Northern Nevada’s top Carson City-based economic development spokesman touted sweet success Tuesday but also talked of challenges on the horizon.
Rob Hooper, the director of the Northern Nevada Development Authority, told local Rotary Club members the old way of doing business in his field won’t cut it anymore.
“The idea that economic development is about any job has got to quit right now,” Hooper said. He called it a key to bring in or grow firms with jobs at or above the median income, which is among the reasons that challenges lie ahead. One example of problems in doing that, he said, is that the Carson City area is running out of industrial space to help court and then house manufacturers from California or elsewhere.
He said lack of industrial space is among the top problems on a list that includes the fact manufacturing automation means fewer jobs in industry, though they pay well.
He also fielded a question after his talk about the margins tax proposal on the general election ballot later this year. He said top leaders in government and economic development don’t want to see it approved because it freezes development.
“We’ve got to rally against it,” he said.
Hooper said when he took over NNDA five years ago, there was a lack of focus on work force education or training, a problem that has been rectified in large measure. He didn’t take direct credit, choosing instead to thank companies and educators who have stepped up to turn that situation around. He said it helps with retention and recruiting of firms.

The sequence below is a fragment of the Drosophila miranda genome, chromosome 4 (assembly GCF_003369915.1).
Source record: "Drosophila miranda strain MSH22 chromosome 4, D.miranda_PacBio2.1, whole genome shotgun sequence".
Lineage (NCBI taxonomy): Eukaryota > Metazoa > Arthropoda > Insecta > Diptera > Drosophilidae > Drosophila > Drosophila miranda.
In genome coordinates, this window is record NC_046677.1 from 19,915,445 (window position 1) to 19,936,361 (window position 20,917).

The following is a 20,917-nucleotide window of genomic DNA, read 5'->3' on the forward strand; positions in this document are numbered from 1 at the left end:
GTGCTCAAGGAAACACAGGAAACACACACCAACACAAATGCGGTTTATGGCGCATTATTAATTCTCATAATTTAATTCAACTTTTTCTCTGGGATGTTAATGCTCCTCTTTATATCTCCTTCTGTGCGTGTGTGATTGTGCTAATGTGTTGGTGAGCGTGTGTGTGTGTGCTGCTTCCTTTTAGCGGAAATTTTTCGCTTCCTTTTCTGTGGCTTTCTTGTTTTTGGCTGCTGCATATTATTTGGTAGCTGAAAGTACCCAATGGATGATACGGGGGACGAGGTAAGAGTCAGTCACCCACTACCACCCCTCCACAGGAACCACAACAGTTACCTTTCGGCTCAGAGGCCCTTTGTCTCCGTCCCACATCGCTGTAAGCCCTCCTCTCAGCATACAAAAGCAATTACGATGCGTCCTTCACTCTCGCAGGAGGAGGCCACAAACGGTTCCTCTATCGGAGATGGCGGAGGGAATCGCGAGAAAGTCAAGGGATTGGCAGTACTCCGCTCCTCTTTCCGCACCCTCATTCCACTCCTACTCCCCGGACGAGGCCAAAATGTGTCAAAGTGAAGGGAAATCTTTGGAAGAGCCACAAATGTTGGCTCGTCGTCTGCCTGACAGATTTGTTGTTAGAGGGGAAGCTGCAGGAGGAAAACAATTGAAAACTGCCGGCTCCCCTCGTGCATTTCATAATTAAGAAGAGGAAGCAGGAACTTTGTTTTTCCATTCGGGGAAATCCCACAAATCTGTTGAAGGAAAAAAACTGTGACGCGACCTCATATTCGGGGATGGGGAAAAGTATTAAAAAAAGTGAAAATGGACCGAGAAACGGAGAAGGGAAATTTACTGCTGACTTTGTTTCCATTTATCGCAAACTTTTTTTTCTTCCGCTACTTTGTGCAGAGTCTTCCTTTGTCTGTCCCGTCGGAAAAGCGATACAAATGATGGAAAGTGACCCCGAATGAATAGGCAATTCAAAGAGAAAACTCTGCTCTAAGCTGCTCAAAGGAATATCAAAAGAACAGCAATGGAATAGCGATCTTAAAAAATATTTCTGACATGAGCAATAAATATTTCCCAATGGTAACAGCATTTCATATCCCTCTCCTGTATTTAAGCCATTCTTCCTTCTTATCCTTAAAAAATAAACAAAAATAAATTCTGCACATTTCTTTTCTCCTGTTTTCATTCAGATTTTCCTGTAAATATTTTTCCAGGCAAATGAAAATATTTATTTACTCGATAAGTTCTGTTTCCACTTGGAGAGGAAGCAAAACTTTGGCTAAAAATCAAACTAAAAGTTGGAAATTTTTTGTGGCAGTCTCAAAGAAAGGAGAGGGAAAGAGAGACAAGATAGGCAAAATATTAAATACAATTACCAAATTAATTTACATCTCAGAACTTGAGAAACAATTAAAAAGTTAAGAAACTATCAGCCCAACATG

“That speaks volumes to current companies and future companies,” he said, noting recruitment, retention, expansion and helping start-ups are key to success.
Hooper also credited teamwork at NNDA that changed the way firms are lured, letting commercial and residential real estate people help take the lead, as well as marketers and other area experts.
“They knew how to ask the right questions,” he said. “We stood back and let the people who know what they’re doing do the job.”
He said results in the past three years include $1.3 billion in business impact and more than 4,000 jobs, citing them as direct, secondary and induced jobs. Those figures stem from econometric modeling that is used in software helping measure outcomes, Hooper said.
Among top targets going forward, he said, are health care technology and manufacturing, with the latter including unmanned aerial vehicles also known as drones.
“We’re big on manufacturing,” he said. “We’re big on supporting manufacturing.”